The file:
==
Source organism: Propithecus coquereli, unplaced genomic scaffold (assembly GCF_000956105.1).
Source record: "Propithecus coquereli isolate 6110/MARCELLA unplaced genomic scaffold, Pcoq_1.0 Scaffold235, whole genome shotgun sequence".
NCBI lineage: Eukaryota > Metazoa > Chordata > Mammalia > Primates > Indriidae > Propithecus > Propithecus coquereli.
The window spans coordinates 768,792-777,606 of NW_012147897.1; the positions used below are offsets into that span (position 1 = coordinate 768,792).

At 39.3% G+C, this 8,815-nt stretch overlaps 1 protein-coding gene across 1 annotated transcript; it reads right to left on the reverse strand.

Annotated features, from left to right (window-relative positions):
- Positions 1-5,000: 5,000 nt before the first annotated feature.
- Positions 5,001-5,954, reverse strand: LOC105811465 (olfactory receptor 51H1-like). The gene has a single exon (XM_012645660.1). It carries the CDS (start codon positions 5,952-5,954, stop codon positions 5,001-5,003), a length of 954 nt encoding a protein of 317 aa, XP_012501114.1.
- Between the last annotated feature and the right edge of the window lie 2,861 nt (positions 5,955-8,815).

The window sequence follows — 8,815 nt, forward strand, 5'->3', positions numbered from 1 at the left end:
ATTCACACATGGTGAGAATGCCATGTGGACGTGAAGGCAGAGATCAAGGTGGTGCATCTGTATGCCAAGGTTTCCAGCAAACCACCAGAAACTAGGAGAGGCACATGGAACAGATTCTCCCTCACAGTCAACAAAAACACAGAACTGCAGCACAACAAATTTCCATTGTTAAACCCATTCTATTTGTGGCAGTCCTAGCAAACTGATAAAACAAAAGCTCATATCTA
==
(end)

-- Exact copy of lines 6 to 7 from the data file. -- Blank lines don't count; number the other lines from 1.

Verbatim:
Annotated features, from left to right (window-relative positions):
- Positions 1-5,000: 5,000 nt before the first annotated feature.